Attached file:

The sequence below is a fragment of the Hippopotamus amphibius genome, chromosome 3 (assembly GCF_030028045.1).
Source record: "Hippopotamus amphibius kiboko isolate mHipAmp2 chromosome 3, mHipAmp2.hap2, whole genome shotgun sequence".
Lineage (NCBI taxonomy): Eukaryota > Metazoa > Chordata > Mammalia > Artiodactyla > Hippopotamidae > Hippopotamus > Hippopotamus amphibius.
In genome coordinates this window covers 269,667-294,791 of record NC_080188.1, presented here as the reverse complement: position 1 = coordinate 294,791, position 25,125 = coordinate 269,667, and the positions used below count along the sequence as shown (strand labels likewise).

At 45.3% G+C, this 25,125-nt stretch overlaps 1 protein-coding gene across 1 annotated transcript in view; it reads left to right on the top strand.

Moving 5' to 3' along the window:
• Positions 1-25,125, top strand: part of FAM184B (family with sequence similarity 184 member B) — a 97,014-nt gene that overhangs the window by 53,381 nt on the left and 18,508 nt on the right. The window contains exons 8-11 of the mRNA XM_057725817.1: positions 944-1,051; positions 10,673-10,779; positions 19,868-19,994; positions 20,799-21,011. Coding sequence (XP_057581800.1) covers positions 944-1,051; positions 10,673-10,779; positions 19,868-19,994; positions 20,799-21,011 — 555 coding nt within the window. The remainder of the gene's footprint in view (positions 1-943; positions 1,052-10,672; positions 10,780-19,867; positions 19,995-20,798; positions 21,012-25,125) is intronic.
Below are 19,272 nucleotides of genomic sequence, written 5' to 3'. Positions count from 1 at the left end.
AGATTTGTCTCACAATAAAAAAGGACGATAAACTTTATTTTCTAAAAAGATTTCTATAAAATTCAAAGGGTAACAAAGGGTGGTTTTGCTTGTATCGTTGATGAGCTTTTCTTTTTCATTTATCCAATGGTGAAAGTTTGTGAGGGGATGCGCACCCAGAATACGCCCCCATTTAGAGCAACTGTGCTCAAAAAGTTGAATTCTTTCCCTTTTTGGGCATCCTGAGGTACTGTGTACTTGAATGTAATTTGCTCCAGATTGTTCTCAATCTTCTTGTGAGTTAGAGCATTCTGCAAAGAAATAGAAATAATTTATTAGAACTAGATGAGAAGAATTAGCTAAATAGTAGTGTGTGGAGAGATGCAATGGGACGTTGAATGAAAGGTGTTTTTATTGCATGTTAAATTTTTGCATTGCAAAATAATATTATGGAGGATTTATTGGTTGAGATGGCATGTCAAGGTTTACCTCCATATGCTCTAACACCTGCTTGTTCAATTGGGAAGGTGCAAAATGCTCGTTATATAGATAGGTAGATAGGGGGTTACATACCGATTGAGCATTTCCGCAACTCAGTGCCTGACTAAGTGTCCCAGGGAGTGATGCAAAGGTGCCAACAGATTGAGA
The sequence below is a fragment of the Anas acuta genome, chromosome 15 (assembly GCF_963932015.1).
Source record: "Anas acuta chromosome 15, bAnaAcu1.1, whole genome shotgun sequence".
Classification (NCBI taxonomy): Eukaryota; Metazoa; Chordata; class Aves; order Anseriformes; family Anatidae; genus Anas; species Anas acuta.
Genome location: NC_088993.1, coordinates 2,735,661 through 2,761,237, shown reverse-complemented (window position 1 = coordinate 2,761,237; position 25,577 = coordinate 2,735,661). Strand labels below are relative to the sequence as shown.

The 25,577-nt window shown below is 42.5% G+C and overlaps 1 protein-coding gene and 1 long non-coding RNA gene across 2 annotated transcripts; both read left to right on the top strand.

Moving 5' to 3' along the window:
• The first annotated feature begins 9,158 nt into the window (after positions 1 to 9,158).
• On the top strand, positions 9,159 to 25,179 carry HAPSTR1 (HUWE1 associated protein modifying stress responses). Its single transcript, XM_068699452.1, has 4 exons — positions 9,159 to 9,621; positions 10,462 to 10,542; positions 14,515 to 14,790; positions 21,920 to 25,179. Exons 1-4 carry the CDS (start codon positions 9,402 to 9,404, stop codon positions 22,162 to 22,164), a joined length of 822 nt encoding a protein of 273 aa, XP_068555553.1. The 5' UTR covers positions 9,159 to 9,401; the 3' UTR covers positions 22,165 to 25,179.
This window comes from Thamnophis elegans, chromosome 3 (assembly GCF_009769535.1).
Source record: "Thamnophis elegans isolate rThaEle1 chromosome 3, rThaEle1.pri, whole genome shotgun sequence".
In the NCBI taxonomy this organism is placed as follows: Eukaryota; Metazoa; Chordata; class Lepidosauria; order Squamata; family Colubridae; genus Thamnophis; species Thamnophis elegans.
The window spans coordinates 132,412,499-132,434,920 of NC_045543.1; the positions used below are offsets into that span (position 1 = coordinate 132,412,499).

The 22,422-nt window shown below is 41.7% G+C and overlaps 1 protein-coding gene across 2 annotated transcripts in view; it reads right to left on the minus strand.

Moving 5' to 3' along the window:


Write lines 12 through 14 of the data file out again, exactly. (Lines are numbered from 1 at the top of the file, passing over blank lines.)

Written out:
Classification (NCBI taxonomy): Eukaryota; Metazoa; Chordata; class Aves; order Anseriformes; family Anatidae; genus Anas; species Anas acuta.
Genome location: NC_088993.1, coordinates 2,735,661 through 2,761,237, shown reverse-complemented (window position 1 = coordinate 2,761,237; position 25,577 = coordinate 2,735,661). Strand labels below are relative to the sequence as shown.

The 25,577-nt window shown below is 42.5% G+C and overlaps 1 protein-coding gene and 1 long non-coding RNA gene across 2 annotated transcripts; both read left to right on the top strand.